This is a visual presentation to accompany a live performance of the second and third movements of Antonin Dvorak's Symphony No. 9, "From the New World." It was created by Peter Bogdanoff and Joseph Horowitz. The presentation was commissioned by the Brooklyn Philharmonic, and has since been used by the New York Philharmonic, the Nashville Symphony, the Pacific Symphony, and Berlin’s Komische Oper orchestra, among others.
The purpose of the visual presentation is not to propose a program, but to reinstate the cultural vocabulary shared by Dvorak and his audience of 1893, and so enable present-day audiences to experience this music as it was experienced when new. The visual ingredients include excerpts from Longfellow’s The Song of Hiawatha (acknowledged by Dvorak as a point of inspiration for both movements), renderings of scenes from Hiawatha, and nineteenth century American paintings by Frederic Church, Albert Bierstadt, George Catlin, and Frederic Remington, among others.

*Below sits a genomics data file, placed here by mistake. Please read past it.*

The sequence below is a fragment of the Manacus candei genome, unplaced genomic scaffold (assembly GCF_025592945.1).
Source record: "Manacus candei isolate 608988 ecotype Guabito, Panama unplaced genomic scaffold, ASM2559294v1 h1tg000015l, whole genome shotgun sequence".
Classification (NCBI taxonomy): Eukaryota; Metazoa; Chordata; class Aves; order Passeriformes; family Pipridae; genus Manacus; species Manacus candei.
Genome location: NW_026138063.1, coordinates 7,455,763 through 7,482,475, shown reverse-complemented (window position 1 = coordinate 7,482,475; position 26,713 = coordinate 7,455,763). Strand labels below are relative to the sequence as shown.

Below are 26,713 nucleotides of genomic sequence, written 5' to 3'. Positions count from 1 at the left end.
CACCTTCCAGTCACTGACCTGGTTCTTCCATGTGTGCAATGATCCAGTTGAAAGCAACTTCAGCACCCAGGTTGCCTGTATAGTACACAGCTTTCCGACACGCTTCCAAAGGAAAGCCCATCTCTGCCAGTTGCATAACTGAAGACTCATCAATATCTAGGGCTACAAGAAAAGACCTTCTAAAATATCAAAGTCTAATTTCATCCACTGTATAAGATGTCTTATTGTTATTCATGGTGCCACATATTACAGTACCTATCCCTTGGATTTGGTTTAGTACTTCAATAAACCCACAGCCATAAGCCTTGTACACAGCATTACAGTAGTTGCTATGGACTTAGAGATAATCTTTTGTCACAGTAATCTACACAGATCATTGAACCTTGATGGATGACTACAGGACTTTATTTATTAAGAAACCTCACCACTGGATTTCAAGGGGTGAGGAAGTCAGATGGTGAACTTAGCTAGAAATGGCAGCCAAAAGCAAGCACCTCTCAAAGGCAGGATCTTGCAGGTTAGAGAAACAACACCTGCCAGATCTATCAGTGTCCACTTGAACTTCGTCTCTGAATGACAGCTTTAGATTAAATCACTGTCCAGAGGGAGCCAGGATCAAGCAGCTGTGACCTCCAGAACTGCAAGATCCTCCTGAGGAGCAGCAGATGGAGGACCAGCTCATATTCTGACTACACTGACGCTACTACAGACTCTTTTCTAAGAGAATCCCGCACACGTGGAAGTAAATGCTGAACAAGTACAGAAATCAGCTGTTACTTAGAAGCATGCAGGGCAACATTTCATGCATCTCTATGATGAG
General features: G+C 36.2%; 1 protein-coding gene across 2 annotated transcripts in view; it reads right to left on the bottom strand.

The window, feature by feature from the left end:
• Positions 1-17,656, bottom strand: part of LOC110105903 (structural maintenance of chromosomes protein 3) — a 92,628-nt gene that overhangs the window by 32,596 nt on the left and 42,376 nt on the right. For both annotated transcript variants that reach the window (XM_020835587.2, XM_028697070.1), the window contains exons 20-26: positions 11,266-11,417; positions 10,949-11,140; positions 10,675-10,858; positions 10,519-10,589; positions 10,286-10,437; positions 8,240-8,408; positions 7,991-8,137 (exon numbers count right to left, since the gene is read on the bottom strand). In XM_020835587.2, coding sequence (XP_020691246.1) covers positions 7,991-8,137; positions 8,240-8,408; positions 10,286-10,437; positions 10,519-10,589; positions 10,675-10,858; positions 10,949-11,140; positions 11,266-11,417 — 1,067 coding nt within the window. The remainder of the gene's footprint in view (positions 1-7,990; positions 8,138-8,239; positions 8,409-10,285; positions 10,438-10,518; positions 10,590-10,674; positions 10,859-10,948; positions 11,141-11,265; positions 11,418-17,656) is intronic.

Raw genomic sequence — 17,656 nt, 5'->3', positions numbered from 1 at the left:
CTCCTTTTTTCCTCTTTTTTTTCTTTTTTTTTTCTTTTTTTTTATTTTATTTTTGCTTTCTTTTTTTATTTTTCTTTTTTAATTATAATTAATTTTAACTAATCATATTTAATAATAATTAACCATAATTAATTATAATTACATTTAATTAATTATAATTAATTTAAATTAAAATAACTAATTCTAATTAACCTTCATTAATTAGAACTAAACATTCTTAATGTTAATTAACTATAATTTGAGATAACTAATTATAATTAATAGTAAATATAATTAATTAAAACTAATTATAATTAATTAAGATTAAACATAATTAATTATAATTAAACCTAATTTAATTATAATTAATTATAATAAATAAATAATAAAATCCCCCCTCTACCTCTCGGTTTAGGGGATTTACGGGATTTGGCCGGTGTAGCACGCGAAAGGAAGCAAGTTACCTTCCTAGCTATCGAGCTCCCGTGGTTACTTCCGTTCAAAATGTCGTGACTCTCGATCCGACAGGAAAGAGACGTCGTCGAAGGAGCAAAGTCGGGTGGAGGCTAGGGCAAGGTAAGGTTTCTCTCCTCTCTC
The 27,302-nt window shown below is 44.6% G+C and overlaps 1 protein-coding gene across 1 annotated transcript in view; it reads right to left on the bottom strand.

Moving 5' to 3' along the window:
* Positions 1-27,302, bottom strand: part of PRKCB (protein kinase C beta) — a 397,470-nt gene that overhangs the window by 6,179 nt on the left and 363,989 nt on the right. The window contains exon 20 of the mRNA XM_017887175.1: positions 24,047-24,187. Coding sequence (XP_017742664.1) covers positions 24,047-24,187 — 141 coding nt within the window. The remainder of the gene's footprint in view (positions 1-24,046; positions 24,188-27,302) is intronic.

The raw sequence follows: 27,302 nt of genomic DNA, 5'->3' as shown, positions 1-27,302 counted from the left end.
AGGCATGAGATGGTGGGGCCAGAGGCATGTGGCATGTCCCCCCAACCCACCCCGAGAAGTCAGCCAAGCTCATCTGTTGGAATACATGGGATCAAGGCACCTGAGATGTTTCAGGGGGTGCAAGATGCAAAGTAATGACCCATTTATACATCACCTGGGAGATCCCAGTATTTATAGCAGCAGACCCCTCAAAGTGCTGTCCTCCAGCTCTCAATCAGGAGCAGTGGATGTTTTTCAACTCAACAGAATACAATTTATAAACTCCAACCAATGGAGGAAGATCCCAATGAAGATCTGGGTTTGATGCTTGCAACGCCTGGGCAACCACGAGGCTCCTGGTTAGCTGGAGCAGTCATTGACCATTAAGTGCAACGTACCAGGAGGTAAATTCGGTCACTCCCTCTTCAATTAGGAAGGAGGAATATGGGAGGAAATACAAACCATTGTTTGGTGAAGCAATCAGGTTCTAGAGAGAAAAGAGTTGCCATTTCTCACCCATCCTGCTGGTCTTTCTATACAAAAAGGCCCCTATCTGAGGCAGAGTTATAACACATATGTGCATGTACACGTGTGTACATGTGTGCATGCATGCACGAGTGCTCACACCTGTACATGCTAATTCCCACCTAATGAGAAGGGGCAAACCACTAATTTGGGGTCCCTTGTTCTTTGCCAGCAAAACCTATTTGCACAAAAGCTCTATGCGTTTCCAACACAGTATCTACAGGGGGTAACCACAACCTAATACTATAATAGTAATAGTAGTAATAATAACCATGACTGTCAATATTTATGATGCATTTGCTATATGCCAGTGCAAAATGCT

Upon coming to New York City in 1892 to teach at the National Conservatory of Music, Antonin Dvorak, composed his Symphony “From the New World.”
This presentation about “Dvorak and America” was written and produced by Joseph Horowitz, in collaboration with video artist Peter Bogdanoff, for the New York Philharmonic. The narrator is Alec Baldwin.
"Copland and Mexico," co-created by Joseph Horowitz and Peter Bogdanoff, uses the story of Copland's Mexican epiphany to introduce the master Mexican composer Silvestre Revueltas. The second half of this program comprises the Mexican film "Redes" with the Revueltas soundtrack performed live.